Daredevil

The Man Without Fear’s latest efforts to restore his secret come after a number of attempts and accidents that left him exposed.

Way back in the original DAREDEVIL #24, Spider-Man, of all people, wrote a letter to Matt Murdock telling him he knew his secret—but he promised he wouldn’t tell anybody. Too late, Wallcrawler; Foggy Nelson and Karen Page read the letter. Matt covers up his secret by creating a fictional twin brother: Mike Murdock.

Eventually Mike “dies,” but DD’s identity woes don’t end there. In one instance a TV station broadcasts Matt’s secret, but Black Panther helps save it by dressing as Daredevil. Many others discovered his secret ID over the years, leading to a storyline where he continued to deny it while a tabloid tried to out him. That song and dance continued until our hero went public and told everyone—leading us to the current storyline.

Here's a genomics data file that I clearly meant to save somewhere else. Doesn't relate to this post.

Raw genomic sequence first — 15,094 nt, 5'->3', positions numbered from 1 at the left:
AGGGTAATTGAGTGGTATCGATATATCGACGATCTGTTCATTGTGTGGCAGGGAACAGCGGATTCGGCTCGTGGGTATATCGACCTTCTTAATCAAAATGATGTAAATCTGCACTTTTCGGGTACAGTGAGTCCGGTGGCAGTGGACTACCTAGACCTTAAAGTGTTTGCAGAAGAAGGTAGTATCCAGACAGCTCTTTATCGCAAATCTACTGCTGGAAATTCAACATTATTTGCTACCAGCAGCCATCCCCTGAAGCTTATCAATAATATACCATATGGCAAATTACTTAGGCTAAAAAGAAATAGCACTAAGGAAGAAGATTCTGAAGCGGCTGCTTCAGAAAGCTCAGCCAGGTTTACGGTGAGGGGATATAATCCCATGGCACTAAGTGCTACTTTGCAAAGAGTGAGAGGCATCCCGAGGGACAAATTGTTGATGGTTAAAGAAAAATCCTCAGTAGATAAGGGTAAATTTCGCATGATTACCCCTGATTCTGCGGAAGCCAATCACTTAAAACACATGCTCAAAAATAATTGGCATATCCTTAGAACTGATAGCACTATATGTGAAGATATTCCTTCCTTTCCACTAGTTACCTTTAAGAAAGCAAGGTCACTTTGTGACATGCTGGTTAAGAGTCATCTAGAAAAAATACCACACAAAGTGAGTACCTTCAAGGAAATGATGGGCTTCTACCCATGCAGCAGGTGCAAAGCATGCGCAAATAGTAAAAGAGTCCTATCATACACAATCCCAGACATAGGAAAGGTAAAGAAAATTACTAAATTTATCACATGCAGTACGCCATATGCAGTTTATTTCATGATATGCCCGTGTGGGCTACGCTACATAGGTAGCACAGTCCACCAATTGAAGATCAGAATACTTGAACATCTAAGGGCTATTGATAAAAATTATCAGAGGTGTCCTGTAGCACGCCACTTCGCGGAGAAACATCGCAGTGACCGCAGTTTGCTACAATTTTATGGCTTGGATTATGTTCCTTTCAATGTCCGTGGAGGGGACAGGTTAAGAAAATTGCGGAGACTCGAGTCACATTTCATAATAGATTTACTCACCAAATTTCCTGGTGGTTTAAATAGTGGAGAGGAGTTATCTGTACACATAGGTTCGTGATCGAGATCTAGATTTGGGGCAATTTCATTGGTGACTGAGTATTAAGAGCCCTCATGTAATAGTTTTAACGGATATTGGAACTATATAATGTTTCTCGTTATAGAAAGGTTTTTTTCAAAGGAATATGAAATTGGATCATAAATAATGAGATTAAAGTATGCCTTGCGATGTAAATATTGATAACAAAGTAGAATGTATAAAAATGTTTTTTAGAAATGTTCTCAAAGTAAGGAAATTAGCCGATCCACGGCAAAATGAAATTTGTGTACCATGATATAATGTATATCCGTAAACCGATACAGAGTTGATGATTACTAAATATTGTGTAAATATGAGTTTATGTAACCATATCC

Spider-Man

Spider-Man not only almost screwed up his buddy’s secret identity, he’s had plenty of close calls himself. The list of people who knew Spider-Man’s real name grew over the years, and then during the first Civil War event, Peter Parker took Tony Stark’s advice and revealed his true name and face to the world.